It’s a pretty obvious loss of perspective at the AFR. Those article attacking the banking levy:
- Budget 2017: Ken Henry slams bank tax, budget strategy
- Bank tax worries investors of all kinds
- Voters fear they will pay for bank tax, claims Labor
- Scott Morrison adamant bank tax will start on July 1, despite ‘technical issues’
- Bank tax risks worsening housing cycle fallout
- Budget 2017: Super funds say bank tax will hit returns, dividends
- Bank ‘tax grab’ will spook investors: Don Argus, Alan Joyce, Andrew Thorburn
- Bank tax won’t hit investment returns: AustralianSuper
- Government bank tax may not collect $6 billion
- Bank tax is a populist whim
- Foreign, regional banks get free kick on bank tax
- Banks warn new tax creates many dangers for economy
- Malcolm Turnbull says bank tax has ‘far less’ impact than RBA rate hike
- CBA’s Ian Narev says ‘there’s no such things as absorbing’ the bank tax
- Westpac says impact of bank tax ‘uncertain’
- Arnhem’s Nathan says banks are no saints, but the tax is unfair
- Brian Hartzer says bank ‘stealth tax‘ will harm the economy
- Budget 2017: Treasury in the dark on Scott Morrison’s bank tax
- Budget 2017: Dismayed bank CEOs say shock ‘stealth tax‘ may weaken banks
- New bank tax like a tightening on monetary policy if passed on
- Budget 2017: Scott Morrison plans to impose a tax on bank liabilities
- A tax on five banks is ‘absolutely unfair’: Westpac chairman Lindsay Maxsted
- Budget 2017: Bank CFOs leave Treasury meeting with many questions unanswered
Those supporting it:
Does that look like fair and balanced coverage to you? Even The Australian noticed how good Chris Joye’s article in support of the levy was:
Yet they have a point on Scott Morrison’s 0.06 per cent bank levy. All the tabloids loved it — and who could fail to be amused by the Daily Telegraph headline on Thursday “What a bunch of bankers”.
The levy does have the look of the mining super profits tax about it and many suspect punishment for appointing former Queensland Labor premier Anna Bligh chief executive of the Australian Bankers Association. That and a bit of populist bank bashing to match Labor’s.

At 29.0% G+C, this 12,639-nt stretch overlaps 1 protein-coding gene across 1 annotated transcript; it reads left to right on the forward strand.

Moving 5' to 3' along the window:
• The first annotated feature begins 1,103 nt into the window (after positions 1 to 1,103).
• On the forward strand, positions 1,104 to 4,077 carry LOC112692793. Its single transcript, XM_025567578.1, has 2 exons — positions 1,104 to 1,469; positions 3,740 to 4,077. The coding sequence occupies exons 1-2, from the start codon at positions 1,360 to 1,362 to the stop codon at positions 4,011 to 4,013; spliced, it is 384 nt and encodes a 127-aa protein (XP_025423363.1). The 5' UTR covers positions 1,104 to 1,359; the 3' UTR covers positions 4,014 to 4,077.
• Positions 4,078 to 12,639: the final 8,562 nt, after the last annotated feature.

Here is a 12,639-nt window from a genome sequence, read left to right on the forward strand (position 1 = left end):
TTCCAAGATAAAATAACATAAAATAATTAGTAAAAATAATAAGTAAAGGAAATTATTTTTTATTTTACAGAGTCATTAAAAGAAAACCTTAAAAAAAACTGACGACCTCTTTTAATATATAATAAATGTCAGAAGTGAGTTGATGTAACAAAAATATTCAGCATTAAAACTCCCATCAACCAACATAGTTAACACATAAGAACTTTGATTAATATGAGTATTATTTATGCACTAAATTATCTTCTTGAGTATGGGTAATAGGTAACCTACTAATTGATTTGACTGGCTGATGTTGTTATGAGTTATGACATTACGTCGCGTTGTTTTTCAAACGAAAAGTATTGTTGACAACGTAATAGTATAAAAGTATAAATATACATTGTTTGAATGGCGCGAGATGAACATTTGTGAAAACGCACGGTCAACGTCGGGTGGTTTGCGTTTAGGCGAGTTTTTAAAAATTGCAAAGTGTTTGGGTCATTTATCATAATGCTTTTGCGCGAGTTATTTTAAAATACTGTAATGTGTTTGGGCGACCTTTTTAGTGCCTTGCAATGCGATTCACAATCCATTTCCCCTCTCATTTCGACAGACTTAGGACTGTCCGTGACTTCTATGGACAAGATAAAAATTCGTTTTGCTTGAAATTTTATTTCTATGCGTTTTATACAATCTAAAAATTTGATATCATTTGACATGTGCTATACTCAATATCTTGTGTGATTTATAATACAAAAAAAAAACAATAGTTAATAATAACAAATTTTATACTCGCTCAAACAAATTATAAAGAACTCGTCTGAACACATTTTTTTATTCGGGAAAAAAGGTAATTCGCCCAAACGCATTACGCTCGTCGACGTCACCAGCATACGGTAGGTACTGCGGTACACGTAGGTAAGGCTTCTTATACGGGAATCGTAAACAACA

Best argument in favour of the levy, apart from budget repair, was made by Chris Joye in The Australian Financial Review on Friday. Joye noted the five banks to be slugged already benefited from an implied double upgrade by the ratings agencies on the back of assumed government guarantee of their solvency.
So is the era of deficit repair really over? I think not. If the economy manages to grow for another four or five years and voters stick with the Coalition rather than Labor, which now looks reckless in its attitude to spending, taxation of middle income PAYE taxpayers and anti-business company tax rhetoric, growth will take care of the deficit.
I am left to wonder though why so many media conservatives on radio and pay-TV rail so hard against deficit financing but give such enormous publicity to the crossbench independents who have since 2014 blocked budget repair. And as this paper’s Adam Creighton revealed last month and Bolt mentioned again on his Sky News program this week, with 60 per cent of households now receiving more from the government than they pay in tax, the system needs reform so voters do not simply opt for ever more spending financed by those few in society who actually pay for everything.
Yet the same piece did not even run in the printed AFR edition. A few points:
- banks are the paper’s biggest advertisers so some sympathy is inevitable but the above bald-faced bias?
- the paper has been doing quite well since Michael Stutchbury took over (Stutch). He is a graduate of the Murdoch school of business journalism which conflates private ownership with functional markets and often therefore subordinates market structure to individual business interests;
- however, that makes for dreadful business media, which relies upon objectivity to drive readership, so Stutch may be overreaching.
Get it together, AFR. The bank levy is a long overdue Piguvian tax that rectifies a dreadful market imbalance and public subsidy. If you’re in favour of liberalsim and functional markets then get behind it. Any other point-of-view is bought at the price of your own credibility.